United Way of Westchester and Putnam hosted its annual and first virtual Women’s Leadership Council “Take a Walk in Her Shoes” event on December 8. Maria M. Trusa, CEO of Formé Medical Center and Urgent Care was recognized as its 2020 “Woman of Distinction.”
Trusa, an immigrant from the Dominican Republic and Tarrytown resident, was the Executive Director of Scarsdale Medical Group where she worked for over 26 years. During her tenure, she transformed it from a six-physician and 35 employee practice, to more than 45 physicians and over 200 employees.
In September 2015, Trusa joined Formé Medical Center as their CEO bringing with her the vision to help the underserved and uninsured community gain access to affordable, transparent, dignified, and high-quality medical care.
“Maria has a powerful story and her impact on our community has been incredibly substantial. She has been leading the charge in providing health care services to the most vulnerable, uninsured residents in Westchester County,” said United Way President and CEO, Tom Gabriel. “It is an incredible honor and privilege to recognize her.”
Trusa provided event attendees with a glimpse into her painful past, and how she transformed her pain into strength. “You can do anything you want in life,” Trusa said. “All you need to do is imagine, believe, and create.” The dialogue’s themes included developing and supporting an inclusive environment where everyone’s voice can be heard.
The evening also included a dialogue on diversity, equity, and inclusion with special guests and panelists Trusa, Mecca E. Mitchell, Esq., Senior VP of Diversity and Community Relations for Westchester Medical Center Health Network (WMCHealth) and Former Chief Diversity Officer for the State of New York, and Elizabeth Bracken-Thompson, Partner at Thompson & Bender and United Way’s 2017 Woman of Distinction Honoree and a Croton-on-Hudson resident.
Mitchell, a Rockland County resident, spoke about the importance of creating an inclusive and empathetic workplace. “Putting yourself in someone else’s position is about being an ally,” she said. “I don’t have to look like you or sound like you to understand your struggle, to be able to play a role in empowering you.”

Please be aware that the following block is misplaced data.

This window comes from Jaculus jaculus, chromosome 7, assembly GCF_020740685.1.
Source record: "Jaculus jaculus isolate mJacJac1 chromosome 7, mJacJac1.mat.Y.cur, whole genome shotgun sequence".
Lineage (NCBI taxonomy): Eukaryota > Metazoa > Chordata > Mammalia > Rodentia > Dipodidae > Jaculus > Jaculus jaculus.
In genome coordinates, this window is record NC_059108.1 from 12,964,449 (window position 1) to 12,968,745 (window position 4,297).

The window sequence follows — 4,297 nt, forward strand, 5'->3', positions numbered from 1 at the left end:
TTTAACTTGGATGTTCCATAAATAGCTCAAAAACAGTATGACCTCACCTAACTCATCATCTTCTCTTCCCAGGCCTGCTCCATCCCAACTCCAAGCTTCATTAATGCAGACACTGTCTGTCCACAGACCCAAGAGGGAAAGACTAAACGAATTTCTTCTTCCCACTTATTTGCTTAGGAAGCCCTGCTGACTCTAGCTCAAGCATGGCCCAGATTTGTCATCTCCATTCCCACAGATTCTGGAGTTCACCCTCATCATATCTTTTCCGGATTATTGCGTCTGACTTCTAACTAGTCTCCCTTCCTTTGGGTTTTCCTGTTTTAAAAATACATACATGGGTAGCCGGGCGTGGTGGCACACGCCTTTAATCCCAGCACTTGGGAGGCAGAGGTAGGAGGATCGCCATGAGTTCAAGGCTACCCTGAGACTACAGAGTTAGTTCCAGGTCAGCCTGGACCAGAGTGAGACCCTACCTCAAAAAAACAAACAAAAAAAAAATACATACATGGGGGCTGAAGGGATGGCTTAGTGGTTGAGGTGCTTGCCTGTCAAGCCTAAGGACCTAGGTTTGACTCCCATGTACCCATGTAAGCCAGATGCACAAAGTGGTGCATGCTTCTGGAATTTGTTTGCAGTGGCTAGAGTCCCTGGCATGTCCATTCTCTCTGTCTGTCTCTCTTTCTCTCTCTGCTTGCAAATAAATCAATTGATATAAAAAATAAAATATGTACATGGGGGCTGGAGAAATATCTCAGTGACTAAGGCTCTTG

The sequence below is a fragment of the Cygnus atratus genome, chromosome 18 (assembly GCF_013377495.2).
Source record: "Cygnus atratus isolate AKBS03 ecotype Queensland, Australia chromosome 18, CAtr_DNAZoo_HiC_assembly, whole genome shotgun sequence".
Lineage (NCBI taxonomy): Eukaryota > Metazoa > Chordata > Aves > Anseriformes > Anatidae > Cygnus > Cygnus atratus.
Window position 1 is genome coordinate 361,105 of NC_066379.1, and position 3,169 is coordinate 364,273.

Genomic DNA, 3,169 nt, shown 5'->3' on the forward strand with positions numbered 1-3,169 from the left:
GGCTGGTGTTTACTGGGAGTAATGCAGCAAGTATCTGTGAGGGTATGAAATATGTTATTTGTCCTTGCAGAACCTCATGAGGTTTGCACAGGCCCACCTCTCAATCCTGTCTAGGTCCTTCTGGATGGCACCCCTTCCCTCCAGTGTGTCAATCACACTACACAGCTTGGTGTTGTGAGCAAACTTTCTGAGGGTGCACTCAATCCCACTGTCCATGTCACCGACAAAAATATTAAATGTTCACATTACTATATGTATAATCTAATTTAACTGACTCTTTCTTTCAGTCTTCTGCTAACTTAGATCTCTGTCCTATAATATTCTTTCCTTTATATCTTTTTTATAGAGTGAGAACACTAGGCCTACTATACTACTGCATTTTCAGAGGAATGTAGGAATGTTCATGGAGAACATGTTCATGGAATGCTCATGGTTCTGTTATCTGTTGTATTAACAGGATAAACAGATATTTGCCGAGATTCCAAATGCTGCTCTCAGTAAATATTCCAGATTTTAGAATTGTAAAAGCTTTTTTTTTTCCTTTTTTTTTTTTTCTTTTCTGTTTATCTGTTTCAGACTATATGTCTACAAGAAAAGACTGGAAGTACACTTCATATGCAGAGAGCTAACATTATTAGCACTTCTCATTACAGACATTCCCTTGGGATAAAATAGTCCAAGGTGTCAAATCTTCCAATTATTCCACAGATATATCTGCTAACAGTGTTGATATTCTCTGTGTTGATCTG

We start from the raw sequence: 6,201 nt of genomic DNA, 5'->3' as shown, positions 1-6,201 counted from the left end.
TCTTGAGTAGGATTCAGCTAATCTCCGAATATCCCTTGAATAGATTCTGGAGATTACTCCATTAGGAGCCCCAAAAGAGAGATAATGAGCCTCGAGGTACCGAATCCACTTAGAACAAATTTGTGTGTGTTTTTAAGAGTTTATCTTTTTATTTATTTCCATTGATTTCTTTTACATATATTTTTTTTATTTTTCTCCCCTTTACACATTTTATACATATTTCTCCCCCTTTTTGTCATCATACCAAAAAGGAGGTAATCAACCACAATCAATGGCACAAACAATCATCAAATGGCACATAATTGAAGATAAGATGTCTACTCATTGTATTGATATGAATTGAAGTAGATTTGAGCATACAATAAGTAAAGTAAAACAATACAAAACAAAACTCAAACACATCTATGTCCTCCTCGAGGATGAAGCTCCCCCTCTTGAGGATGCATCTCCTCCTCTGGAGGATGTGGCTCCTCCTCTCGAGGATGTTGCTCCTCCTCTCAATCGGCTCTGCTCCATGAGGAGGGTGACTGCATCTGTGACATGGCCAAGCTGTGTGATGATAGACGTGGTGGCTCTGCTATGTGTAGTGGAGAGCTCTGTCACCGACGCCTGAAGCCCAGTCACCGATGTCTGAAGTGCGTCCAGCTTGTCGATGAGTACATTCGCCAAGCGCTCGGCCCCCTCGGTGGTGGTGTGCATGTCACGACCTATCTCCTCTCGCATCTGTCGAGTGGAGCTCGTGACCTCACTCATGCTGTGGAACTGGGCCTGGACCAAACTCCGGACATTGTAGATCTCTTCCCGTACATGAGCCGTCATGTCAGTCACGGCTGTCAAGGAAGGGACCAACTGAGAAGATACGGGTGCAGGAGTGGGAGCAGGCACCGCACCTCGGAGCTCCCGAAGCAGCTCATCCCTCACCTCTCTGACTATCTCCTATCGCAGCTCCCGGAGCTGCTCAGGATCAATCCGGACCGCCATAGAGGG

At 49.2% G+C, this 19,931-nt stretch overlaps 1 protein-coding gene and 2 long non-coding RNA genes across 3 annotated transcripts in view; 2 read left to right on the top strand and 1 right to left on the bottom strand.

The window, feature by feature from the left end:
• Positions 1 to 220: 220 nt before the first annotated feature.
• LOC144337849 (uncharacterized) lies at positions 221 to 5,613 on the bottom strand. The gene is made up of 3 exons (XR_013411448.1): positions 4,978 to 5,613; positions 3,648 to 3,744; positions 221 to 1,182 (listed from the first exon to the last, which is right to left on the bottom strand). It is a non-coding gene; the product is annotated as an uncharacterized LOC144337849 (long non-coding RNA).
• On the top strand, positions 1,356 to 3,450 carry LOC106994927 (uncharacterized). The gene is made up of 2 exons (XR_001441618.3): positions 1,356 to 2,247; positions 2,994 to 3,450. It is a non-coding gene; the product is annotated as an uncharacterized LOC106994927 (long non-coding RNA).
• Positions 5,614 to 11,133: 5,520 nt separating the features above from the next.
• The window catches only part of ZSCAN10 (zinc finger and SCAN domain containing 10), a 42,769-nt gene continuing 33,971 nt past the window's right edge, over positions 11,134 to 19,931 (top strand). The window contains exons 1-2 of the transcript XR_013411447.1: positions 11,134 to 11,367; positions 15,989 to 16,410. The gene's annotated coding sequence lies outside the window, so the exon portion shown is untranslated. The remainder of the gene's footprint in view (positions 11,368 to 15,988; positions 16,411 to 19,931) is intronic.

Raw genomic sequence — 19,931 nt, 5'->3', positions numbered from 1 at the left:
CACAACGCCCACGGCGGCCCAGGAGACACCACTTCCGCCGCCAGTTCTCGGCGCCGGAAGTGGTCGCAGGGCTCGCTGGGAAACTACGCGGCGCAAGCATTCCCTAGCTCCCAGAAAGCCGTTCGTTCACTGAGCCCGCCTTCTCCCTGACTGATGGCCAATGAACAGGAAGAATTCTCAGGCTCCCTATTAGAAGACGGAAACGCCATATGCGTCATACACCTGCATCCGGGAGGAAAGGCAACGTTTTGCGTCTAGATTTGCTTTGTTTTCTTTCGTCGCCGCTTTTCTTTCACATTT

Participants each received a “Gratitude Giftbag,” which contained a mezze tray from Ladle of Love, wine, and a copy of Trusa’s book, “I Say No More.”
The event helped to raise funds to support ALICE women, children, and families affected by the ongoing pandemic and economic crisis. ALICE stands for Asset Limited, Income Constrained, Employed. At its core, it is a new way of defining and understanding the struggles of households that earn just above the Federal Poverty Level, but not enough for a survival budget.
“ALICE households are what we used to call “The Working Poor,” said Gabriel. “These are your child care workers, security guards, cashiers at your supermarket, gas attendants, the salespeople at your big box store, the home health aides, and waiters and waitresses at your local restaurant.”
“They were struggling to meet basic needs before the pandemic. Pre-pandemic research found that 37% of households in Westchester and Putnam fell below the ALICE threshold, meaning they were unable to meet a basic household survival budget for housing, food, transportation, childcare, health care and technology,” Gabriel continued. “United Way is committed to assisting these vulnerable populations that have been disproportionately impacted by COVID-19.”
The WLC Committee members included Leslie Lampert, Owner of Ladle of Love, and Bernadette Schopfer of Maier, Markey & Justic, LLP.
A recording of the event can be viewed on United Way’s website at https://www.uwwp.org/wlc-hershoes/.